Technical Assistance Helps Community Organizations Boost Capacity, Emergency Response

For most of us, “technical assistance” conjures up images of ‘genius-bar’ types rushing to the rescue to fix your phone, retrieve a lost file from your laptop or improve your internet connection.

But in the world of public health protection, technical assistance can mean something entirely different, far less intimidating and exceedingly valuable.

As part of a COVID-19 emergency response cooperative agreement with the Centers for Disease Control and Prevention (CDC), the CDC Foundation provides what is referred to as “technical assistance” to a variety of community-based organizations (CBOs) across the country. While financial assistance may be an easier concept to grasp and is surely always welcome, technical assistance can be equally as important—if not more so—to help CBOs build capacity and strengthen their response to the COVID-19 pandemic and their work beyond the pandemic.

So what exactly is technical assistance? At its core, it’s answering questions, providing guidance and sharing key resources, including the CBO Resource Page on the CDC Foundation’s website and invitations to a series of Foundation-led webinars tailored to CBOs and their partners.

As part of this work, CDC Foundation staff spend time talking with and listening to CBOs to find out what they do, how they do it and what they need to support communication outreach and vaccine access, particularly to under-resourced populations. Then CDC Foundation staff connect the dots, linking CBOs to each other, to potential public and private partners, and to local health departments. And sometimes, linking health departments to particular CBOs.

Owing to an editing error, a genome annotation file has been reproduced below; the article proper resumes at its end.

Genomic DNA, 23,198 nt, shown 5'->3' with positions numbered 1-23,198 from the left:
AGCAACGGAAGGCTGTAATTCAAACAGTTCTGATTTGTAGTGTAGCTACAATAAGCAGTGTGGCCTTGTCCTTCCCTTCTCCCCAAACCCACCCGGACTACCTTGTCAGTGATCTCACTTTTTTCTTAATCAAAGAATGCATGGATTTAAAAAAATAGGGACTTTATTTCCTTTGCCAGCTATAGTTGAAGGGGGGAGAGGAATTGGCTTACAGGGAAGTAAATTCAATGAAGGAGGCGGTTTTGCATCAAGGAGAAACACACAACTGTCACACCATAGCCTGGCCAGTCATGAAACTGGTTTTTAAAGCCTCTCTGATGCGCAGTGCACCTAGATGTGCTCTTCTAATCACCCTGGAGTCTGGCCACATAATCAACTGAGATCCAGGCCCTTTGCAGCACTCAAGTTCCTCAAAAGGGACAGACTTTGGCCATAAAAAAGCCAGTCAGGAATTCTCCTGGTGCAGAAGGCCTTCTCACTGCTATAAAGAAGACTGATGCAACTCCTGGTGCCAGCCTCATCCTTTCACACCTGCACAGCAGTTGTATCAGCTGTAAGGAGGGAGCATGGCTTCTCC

Latinos In Virginia Empowerment Center (LIVE) expands its scope to serve the Spanish-speaking and Latinx community during COVID

CDC Foundation COVID-19 Corps senior advancement officer Andrea Malloy

Colorado-based nonprofit 9Health:365 provides access to care during the pandemic to underserved communities

For example:

  • The Foundation helped Latinos In Virginia Empowerment Center (LIVE)—a CBO that serves victims of violence in the Spanish-speaking and Latinx community—expand its scope to address COVID-related issues and strengthen its relationship with the National Resource Center for Domestic Violence. “The connection to the CDC Foundation is special,” said Gabriela Telepman, community relations coordinator for LIVE. “They are always circulating information and providing us with opportunities to participate in gatherings with other community-based organizations and attend webinars” on topics such as vaccine access and uptake. “Informing our community about the importance of getting the vaccine is really important to us, even though it’s technically not directly related to our direct services of helping victims of violence.”
  • When the New Jersey Department of Health received funding to create 31 mini-grants to engage CBOs and community health workers in the region, the Foundation provided the department of health with toolkits and best practices and offered technical assistance to CBOs applying for the grants. “The CDC Foundation folks were extraordinary in really helping us think through what these mini-grant RFPs (request for proposals) could look like,” explained Assistant Commissioner Lisa Asare at the New Jersey Department of Health, Division of Family Health Services. “We had the money already, so we were really looking for the thought partnership, the expertise, the guidance… The message matters—but the messenger matters as well. If we can figure out how to fund resource support, guide, empower and build the capacity of these community organizations, it will serve us all well, now and in the future.”